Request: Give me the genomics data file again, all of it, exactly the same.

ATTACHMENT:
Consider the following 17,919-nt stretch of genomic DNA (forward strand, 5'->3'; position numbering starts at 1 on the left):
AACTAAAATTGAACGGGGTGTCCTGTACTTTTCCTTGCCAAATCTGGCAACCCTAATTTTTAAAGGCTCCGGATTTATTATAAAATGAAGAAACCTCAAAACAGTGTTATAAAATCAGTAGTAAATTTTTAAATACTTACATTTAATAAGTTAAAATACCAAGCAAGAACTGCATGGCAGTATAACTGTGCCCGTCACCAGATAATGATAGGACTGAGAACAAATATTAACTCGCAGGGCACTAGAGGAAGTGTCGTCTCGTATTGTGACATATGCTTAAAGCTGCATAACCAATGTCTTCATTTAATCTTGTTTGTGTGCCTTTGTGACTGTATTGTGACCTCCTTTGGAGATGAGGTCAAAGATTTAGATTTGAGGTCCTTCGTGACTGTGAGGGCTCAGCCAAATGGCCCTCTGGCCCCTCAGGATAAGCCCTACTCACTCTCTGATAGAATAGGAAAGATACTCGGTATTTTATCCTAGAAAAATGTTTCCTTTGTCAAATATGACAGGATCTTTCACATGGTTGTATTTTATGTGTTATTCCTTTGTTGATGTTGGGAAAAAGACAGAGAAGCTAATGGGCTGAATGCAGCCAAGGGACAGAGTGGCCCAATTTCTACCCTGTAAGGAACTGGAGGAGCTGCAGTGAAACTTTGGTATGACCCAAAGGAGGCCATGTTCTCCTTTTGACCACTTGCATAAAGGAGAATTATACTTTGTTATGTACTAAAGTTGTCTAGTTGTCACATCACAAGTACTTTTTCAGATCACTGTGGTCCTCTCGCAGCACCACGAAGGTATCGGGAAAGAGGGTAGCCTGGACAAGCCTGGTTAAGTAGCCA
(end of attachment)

Consider the following 17,919-nt stretch of genomic DNA (forward strand, 5'->3'; position numbering starts at 1 on the left):
AACTAAAATTGAACGGGGTGTCCTGTACTTTTCCTTGCCAAATCTGGCAACCCTAATTTTTAAAGGCTCCGGATTTATTATAAAATGAAGAAACCTCAAAACAGTGTTATAAAATCAGTAGTAAATTTTTAAATACTTACATTTAATAAGTTAAAATACCAAGCAAGAACTGCATGGCAGTATAACTGTGCCCGTCACCAGATAATGATAGGACTGAGAACAAATATTAACTCGCAGGGCACTAGAGGAAGTGTCGTCTCGTATTGTGACATATGCTTAAAGCTGCATAACCAATGTCTTCATTTAATCTTGTTTGTGTGCCTTTGTGACTGTATTGTGACCTCCTTTGGAGATGAGGTCAAAGATTTAGATTTGAGGTCCTTCGTGACTGTGAGGGCTCAGCCAAATGGCCCTCTGGCCCCTCAGGATAAGCCCTACTCACTCTCTGATAGAATAGGAAAGATACTCGGTATTTTATCCTAGAAAAATGTTTCCTTTGTCAAATATGACAGGATCTTTCACATGGTTGTATTTTATGTGTTATTCCTTTGTTGATGTTGGGAAAAAGACAGAGAAGCTAATGGGCTGAATGCAGCCAAGGGACAGAGTGGCCCAATTTCTACCCTGTAAGGAACTGGAGGAGCTGCAGTGAAACTTTGGTATGACCCAAAGGAGGCCATGTTCTCCTTTTGACCACTTGCATAAAGGAGAATTATACTTTGTTATGTACTAAAGTTGTCTAGTTGTCACATCACAAGTACTTTTTCAGATCACTGTGGTCCTCTCGCAGCACCACGAAGGTATCGGGAAAGAGGGTAGCCTGGACAAGCCTGGTTAAGTAGCCA